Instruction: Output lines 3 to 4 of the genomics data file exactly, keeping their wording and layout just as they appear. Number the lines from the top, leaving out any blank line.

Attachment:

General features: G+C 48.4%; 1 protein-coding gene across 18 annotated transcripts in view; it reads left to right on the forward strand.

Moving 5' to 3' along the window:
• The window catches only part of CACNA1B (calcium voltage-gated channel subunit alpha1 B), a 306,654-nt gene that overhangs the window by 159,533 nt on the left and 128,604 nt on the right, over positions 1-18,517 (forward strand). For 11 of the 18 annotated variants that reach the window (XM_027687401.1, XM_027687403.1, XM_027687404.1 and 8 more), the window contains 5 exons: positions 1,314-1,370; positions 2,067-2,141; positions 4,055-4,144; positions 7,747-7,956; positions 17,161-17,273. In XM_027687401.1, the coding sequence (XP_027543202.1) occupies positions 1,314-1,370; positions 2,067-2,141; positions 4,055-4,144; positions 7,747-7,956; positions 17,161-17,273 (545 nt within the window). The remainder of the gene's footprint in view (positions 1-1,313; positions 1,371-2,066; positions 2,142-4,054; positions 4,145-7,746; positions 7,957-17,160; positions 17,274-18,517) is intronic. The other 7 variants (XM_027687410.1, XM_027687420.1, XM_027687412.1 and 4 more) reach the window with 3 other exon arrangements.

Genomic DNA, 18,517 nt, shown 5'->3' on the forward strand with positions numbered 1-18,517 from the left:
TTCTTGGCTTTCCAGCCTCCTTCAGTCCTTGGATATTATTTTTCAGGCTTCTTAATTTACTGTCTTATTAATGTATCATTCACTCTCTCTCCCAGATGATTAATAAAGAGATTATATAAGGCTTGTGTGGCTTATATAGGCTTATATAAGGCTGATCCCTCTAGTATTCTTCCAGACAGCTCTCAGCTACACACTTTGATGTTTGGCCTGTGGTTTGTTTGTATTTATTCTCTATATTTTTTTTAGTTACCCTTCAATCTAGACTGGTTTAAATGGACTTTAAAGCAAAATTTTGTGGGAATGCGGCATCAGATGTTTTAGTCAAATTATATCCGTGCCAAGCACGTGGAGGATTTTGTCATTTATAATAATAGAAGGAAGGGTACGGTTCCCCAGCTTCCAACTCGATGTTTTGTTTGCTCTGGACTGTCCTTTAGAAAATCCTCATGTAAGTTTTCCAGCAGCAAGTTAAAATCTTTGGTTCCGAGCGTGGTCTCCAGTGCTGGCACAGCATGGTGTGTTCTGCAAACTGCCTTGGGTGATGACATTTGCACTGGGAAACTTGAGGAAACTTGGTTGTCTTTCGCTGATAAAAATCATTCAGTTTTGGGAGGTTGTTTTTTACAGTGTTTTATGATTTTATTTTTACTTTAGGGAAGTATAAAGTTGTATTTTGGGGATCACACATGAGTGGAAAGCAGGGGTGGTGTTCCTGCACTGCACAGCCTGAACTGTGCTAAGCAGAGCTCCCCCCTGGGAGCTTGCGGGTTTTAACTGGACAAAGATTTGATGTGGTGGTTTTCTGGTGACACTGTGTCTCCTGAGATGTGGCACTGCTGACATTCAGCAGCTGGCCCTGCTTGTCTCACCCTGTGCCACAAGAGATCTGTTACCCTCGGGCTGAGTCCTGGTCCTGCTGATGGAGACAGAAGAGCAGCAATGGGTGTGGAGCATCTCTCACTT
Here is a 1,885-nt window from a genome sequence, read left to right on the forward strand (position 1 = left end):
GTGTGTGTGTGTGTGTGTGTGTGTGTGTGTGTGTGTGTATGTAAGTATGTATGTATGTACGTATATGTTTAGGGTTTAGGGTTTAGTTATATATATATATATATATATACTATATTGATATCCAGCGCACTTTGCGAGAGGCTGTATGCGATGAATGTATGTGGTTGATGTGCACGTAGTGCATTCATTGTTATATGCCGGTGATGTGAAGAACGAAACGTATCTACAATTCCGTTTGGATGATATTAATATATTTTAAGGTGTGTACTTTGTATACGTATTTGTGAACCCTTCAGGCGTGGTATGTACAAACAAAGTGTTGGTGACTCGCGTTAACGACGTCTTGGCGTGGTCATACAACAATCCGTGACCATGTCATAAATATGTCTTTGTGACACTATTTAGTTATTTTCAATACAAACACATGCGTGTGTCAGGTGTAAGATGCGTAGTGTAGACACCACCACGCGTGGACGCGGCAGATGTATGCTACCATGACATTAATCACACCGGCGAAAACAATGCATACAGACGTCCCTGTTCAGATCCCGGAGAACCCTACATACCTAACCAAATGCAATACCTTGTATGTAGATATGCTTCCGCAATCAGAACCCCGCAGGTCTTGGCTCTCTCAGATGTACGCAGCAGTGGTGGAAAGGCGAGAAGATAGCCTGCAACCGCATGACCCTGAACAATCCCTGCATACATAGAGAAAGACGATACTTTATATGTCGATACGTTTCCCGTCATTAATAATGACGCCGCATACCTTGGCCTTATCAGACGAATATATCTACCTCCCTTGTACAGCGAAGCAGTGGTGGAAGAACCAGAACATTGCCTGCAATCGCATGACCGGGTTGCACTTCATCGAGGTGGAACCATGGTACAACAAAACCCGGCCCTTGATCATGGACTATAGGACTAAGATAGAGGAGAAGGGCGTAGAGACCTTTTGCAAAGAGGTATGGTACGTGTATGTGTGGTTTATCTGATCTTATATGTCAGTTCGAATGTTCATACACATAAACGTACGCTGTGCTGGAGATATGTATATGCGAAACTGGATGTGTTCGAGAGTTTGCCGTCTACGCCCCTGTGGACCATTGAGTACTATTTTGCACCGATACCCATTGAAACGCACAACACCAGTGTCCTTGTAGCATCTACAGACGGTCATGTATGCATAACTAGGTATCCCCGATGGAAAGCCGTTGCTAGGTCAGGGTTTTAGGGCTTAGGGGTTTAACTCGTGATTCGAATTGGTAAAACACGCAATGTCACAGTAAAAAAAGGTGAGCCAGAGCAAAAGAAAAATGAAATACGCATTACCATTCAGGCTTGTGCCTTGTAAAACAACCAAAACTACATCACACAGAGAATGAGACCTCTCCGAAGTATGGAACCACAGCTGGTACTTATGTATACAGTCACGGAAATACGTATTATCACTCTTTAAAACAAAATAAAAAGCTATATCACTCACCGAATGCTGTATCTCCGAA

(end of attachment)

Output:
• The window catches only part of CACNA1B (calcium voltage-gated channel subunit alpha1 B), a 306,654-nt gene that overhangs the window by 159,533 nt on the left and 128,604 nt on the right, over positions 1-18,517 (forward strand). For 11 of the 18 annotated variants that reach the window (XM_027687401.1, XM_027687403.1, XM_027687404.1 and 8 more), the window contains 5 exons: positions 1,314-1,370; positions 2,067-2,141; positions 4,055-4,144; positions 7,747-7,956; positions 17,161-17,273. In XM_027687401.1, the coding sequence (XP_027543202.1) occupies positions 1,314-1,370; positions 2,067-2,141; positions 4,055-4,144; positions 7,747-7,956; positions 17,161-17,273 (545 nt within the window). The remainder of the gene's footprint in view (positions 1-1,313; positions 1,371-2,066; positions 2,142-4,054; positions 4,145-7,746; positions 7,957-17,160; positions 17,274-18,517) is intronic. The other 7 variants (XM_027687410.1, XM_027687420.1, XM_027687412.1 and 4 more) reach the window with 3 other exon arrangements.

Genomic DNA, 18,517 nt, shown 5'->3' on the forward strand with positions numbered 1-18,517 from the left: